(Bloomberg) -- The intensity of the fight for the U.S. House is playing out on the nation’s television screens where the number of campaign ads is up more than 50 percent from where it was at the same point in the most recent comparable election year.
The surge reflects the high stakes faced by both parties and special interests trying to influence the first midterm election of Donald Trump’s presidency, with the outcome determining whether Democrats can bring his agenda to a dead stop if they win control of at least one chamber of Congress from Republicans.
The increase is also being driven by the unusually large number of retirements among House members. The open seats created by those departures have prompted scores of Republican and Democrats to jump into competitive primaries, sometimes with multiple candidates competing in a district for their party’s nomination.
Through June 11, more than 128,000 House campaign spots had run on broadcast TV, according to data from Kantar Media’s CMAG, which tracks political advertising. That’s up 54 percent from the same period in 2014 and represents estimated spending of just shy of $40 million.
The San Diego market, which includes a California district where 12 candidates were vying for an open Republican-held seat that’s expected to be competitive in November, had the biggest barrage of ads in the nation so far.
“More advertising is the ultimate tell of how competitive this year is and where the real action in races is at,” said Ken Goldstein, a University of San Francisco political science professor who has studied campaign advertising for three decades. “People will often talk about races being competitive. But if they’re advertising, it’s competitive.”
Democrats need a net gain of 23 seats to win the House and the party has reason to be optimistic about achieving that goal in November’s election. The party will have a harder time reversing the 51-49 Republican majority in the Senate because they are defending far more seats than the GOP this year, including in 10 states where Trump won in 2016.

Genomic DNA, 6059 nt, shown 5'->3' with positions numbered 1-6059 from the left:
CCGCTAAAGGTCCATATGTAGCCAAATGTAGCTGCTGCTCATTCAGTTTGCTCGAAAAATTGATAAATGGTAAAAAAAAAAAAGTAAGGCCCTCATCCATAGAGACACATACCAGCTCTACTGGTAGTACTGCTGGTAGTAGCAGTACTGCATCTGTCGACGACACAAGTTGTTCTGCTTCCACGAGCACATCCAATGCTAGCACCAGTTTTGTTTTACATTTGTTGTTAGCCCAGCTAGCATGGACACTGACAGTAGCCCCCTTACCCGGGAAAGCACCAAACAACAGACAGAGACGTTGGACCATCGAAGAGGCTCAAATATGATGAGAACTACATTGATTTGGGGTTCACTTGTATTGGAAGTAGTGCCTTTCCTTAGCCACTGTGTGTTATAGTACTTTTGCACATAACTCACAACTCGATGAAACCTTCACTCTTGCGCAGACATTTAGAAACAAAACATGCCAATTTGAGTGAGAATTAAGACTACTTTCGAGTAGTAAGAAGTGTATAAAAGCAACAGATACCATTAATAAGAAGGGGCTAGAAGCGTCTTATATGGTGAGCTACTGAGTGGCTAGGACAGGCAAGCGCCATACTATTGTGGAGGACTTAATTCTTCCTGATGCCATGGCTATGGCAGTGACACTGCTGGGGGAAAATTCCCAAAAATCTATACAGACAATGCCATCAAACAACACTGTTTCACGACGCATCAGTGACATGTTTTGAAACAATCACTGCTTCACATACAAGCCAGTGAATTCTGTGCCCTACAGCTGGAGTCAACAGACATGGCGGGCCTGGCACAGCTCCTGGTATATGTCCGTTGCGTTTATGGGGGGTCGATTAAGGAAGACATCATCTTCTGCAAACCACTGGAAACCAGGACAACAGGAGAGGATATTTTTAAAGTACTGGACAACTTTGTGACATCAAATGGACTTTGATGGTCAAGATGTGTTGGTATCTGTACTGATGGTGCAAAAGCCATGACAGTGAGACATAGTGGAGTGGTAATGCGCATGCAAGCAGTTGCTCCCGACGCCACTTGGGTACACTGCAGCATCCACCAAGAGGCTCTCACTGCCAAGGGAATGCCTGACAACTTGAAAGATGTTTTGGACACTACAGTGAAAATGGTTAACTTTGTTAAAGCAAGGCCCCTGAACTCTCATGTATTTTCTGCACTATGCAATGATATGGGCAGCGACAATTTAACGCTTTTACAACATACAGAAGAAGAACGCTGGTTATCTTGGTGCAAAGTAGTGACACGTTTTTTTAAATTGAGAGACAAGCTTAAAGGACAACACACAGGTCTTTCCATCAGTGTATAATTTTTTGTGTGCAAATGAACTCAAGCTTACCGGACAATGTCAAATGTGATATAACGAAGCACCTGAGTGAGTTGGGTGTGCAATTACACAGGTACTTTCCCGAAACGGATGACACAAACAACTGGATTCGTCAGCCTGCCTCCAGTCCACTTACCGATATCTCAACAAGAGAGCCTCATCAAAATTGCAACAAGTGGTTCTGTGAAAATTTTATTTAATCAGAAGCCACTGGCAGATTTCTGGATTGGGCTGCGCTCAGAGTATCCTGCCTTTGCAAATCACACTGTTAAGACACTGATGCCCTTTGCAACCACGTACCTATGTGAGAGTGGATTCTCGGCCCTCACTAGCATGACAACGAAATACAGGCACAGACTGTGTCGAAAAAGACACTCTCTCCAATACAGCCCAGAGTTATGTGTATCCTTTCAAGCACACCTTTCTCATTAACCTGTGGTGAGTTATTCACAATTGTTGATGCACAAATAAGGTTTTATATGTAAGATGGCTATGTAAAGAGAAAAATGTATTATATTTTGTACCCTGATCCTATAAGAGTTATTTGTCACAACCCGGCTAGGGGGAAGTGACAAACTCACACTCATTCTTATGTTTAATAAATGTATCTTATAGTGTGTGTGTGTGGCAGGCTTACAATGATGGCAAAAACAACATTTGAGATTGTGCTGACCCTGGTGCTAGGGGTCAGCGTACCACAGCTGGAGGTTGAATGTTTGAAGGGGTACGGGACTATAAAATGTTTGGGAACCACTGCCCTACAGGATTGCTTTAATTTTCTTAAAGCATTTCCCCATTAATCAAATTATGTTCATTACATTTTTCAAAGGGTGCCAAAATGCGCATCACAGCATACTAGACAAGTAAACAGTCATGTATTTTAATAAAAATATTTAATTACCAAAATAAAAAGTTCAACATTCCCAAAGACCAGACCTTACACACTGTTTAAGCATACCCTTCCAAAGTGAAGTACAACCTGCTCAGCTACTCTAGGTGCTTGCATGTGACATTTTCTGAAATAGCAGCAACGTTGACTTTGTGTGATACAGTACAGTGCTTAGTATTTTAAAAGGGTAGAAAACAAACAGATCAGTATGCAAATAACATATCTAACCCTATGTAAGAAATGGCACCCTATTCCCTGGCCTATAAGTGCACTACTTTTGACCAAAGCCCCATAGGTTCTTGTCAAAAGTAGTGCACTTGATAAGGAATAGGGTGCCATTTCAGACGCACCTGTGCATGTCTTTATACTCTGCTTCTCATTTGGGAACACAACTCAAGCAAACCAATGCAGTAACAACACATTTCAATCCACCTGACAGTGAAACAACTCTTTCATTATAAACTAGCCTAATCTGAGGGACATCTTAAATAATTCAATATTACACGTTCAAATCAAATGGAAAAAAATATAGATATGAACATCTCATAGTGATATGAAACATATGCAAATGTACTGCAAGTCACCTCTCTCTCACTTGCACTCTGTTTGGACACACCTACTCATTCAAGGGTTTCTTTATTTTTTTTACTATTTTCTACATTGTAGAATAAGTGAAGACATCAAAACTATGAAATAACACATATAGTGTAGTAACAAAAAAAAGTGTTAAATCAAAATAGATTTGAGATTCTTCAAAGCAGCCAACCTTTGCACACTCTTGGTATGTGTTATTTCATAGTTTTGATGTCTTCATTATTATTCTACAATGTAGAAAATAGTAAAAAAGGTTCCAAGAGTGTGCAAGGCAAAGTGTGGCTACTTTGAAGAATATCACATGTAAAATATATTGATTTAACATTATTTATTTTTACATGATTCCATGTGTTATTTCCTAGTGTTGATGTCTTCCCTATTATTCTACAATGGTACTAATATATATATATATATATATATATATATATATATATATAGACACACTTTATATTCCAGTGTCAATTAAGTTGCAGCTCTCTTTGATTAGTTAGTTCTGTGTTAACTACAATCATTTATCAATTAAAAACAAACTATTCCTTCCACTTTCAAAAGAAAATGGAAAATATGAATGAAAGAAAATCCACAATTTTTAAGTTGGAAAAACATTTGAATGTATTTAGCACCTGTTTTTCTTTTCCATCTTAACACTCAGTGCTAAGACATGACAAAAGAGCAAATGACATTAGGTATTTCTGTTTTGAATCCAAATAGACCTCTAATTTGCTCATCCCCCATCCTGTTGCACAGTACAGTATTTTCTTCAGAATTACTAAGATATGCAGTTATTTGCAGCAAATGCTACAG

Bloomberg’s analysis didn’t include ads aired in connection with special elections because those totals vary from year to year. The numbers would be even higher if those contests were included.
The vast majority of this year’s ads in House campaigns have been for primary and runoff elections, although more than 6,000 have already been targeted at general election voters in 17 congressional districts. Most of those districts are rated as competitive by the nonpartisan Cook Political Report.
The spending on TV spots is likely to grow significantly as campaigns ramp up, with the heaviest advertising typically not arriving until after Labor Day.
The Congressional Leadership Fund, a super political action committee endorsed by House Speaker Paul Ryan and other GOP leaders, said last week that it has placed a total of $50 million in broadcast and cable reservations for the fall. Pro-Democratic committees are almost certain to match those dollars.
Kantar Media is forecasting that $2.4 billion will be spent on broadcast TV ads during the current two-year election cycle, including those for the House, Senate and races for state and local offices. That would be an increase of 14 percent when compared to the 2014 cycle.
The firm’s predictions suggest campaign spending on local cable TV ads will grow more than 40 percent to $850 million, while expenditures for Internet ads will more than double to reach $600 million.
“Local TV is still king, but local cable’s ability to more precisely target viewers and geographies are great assets in this election where House districts and state legislative districts don’t always conform neatly to television market lines,” said Steve Passwaiter, a vice president and general manager at Kantar Media/CMAG.
House campaign ads have already been broadcast so far this year in 112 of the nation’s 210 television markets, not including special elections. That’s up from 95 at this point in 2014.
The advertising barrage is a windfall for stations near districts seeing the heaviest activity.
Top 2018 markets so far for broadcast TV ads in House campaigns
|San Diego, California||12,030|
|Albuquerque, New Mexico||10,678|
|El Paso, Texas||3,616|
|Des Moines, Iowa||3,279|
Source: Bloomberg analysis of data from Kantar Media’s CMAG
The San Diego area includes the 49th congressional district, where eight Republicans and four Democrats competed in a June 5 primary to succeed retiring Representative Darrell Issa. For November, the district is rated as “lean Democratic” by Cook.
More than half of the House spots broadcast in the San Diego market so far were run by businessman Paul Kerr, a Democratic who finished seventh in the primary after spending at least $4.5 million on advertising and other expenses.
After Kerr, the top advertiser on a total spot basis is dermatologist John Joyce, a Republican who won the May 15 primary in Pennsylvania’s 13th congressional district, defeating seven rivals. He’s unlikely to advertise as much after winning the primary because the rural district is rated as “solid Republican” by Cook.
KOB-TV, the NBC affiliate in Albuquerque, has broadcast more House race campaign ads -- 2,711 -- than any other station so far in 2018. That market saw an abundance of advertising leading up to New Mexico’s June 5 primary because four Republicans and two Democrats competed to fill a seat being vacated by Republican Representative Steve Pearce, who is running for governor.
©2018 Bloomberg L.P.